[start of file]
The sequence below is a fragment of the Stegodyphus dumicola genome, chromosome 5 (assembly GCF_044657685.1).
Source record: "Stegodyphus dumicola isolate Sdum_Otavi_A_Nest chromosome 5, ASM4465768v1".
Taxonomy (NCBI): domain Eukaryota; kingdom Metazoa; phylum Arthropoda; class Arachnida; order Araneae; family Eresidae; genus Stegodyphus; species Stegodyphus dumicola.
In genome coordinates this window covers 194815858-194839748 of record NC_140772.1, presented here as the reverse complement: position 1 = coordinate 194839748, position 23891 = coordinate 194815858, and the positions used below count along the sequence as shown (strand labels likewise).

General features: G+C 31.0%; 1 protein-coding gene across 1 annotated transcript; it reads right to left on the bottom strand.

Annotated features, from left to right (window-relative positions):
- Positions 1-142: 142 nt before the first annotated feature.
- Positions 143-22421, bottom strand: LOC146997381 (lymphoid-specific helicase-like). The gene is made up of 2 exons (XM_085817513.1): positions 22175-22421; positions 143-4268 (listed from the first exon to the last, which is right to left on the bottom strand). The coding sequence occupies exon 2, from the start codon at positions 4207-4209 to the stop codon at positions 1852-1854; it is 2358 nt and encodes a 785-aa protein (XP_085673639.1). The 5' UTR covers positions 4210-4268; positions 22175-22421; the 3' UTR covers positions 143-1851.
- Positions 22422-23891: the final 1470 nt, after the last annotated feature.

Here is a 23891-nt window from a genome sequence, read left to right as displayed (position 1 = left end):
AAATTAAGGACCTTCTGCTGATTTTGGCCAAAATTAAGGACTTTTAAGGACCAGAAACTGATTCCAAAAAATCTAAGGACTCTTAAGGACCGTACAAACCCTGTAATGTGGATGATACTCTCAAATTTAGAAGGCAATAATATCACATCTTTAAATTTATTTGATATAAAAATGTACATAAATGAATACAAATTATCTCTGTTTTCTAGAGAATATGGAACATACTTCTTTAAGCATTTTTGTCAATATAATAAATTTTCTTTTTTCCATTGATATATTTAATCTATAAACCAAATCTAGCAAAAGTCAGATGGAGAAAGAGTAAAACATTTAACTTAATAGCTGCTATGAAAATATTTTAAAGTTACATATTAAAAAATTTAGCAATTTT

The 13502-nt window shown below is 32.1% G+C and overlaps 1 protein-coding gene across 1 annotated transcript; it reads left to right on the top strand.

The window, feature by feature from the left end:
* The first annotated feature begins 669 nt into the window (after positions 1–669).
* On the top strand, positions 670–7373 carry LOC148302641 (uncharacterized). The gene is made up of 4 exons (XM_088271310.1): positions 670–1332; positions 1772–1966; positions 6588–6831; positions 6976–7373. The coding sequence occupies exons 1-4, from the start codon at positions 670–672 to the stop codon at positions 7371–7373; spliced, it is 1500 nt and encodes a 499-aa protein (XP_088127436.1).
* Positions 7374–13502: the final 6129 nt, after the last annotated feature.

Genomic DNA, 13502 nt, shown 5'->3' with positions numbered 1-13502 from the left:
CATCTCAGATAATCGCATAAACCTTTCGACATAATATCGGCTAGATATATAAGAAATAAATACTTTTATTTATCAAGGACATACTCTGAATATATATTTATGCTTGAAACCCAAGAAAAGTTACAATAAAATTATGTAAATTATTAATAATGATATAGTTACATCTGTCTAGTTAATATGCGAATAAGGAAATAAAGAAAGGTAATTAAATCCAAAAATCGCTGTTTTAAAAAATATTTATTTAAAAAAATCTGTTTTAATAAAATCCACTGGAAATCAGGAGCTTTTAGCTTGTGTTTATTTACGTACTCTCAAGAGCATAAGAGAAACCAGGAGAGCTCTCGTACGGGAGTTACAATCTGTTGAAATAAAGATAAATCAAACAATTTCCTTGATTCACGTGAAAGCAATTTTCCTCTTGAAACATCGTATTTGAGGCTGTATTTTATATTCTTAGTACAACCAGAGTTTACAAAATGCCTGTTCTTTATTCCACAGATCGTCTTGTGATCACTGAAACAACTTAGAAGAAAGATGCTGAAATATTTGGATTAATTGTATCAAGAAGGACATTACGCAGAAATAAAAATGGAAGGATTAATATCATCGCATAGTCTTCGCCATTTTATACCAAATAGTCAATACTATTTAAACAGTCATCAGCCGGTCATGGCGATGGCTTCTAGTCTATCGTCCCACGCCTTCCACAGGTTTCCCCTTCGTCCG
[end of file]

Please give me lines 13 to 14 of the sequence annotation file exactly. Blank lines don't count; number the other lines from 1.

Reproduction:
The window, feature by feature from the left end:
* The first annotated feature begins 669 nt into the window (after positions 1–669).